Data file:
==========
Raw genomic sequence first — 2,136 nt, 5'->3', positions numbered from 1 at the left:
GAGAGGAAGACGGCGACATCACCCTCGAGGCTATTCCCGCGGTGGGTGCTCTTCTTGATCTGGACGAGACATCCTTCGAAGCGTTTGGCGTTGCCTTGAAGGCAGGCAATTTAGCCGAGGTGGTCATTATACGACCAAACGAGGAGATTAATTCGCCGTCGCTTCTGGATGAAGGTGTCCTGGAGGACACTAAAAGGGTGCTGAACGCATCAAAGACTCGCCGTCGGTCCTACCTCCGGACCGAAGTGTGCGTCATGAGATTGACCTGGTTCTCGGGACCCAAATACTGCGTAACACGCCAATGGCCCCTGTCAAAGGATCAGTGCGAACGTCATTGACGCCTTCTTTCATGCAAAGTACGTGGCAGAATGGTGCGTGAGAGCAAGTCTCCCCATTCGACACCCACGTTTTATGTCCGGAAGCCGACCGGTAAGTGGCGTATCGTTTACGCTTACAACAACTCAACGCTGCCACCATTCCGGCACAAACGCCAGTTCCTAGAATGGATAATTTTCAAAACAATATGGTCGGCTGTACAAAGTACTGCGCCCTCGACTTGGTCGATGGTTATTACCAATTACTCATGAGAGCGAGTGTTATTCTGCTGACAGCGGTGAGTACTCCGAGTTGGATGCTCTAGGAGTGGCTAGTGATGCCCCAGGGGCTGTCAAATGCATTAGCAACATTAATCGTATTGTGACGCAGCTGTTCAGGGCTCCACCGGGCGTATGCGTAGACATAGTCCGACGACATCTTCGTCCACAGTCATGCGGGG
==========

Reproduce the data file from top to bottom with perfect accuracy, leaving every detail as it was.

Raw genomic sequence first — 2,136 nt, 5'->3', positions numbered from 1 at the left:
GAGAGGAAGACGGCGACATCACCCTCGAGGCTATTCCCGCGGTGGGTGCTCTTCTTGATCTGGACGAGACATCCTTCGAAGCGTTTGGCGTTGCCTTGAAGGCAGGCAATTTAGCCGAGGTGGTCATTATACGACCAAACGAGGAGATTAATTCGCCGTCGCTTCTGGATGAAGGTGTCCTGGAGGACACTAAAAGGGTGCTGAACGCATCAAAGACTCGCCGTCGGTCCTACCTCCGGACCGAAGTGTGCGTCATGAGATTGACCTGGTTCTCGGGACCCAAATACTGCGTAACACGCCAATGGCCCCTGTCAAAGGATCAGTGCGAACGTCATTGACGCCTTCTTTCATGCAAAGTACGTGGCAGAATGGTGCGTGAGAGCAAGTCTCCCCATTCGACACCCACGTTTTATGTCCGGAAGCCGACCGGTAAGTGGCGTATCGTTTACGCTTACAACAACTCAACGCTGCCACCATTCCGGCACAAACGCCAGTTCCTAGAATGGATAATTTTCAAAACAATATGGTCGGCTGTACAAAGTACTGCGCCCTCGACTTGGTCGATGGTTATTACCAATTACTCATGAGAGCGAGTGTTATTCTGCTGACAGCGGTGAGTACTCCGAGTTGGATGCTCTAGGAGTGGCTAGTGATGCCCCAGGGGCTGTCAAATGCATTAGCAACATTAATCGTATTGTGACGCAGCTGTTCAGGGCTCCACCGGGCGTATGCGTAGACATAGTCCGACGACATCTTCGTCCACAGTCATGCGGGG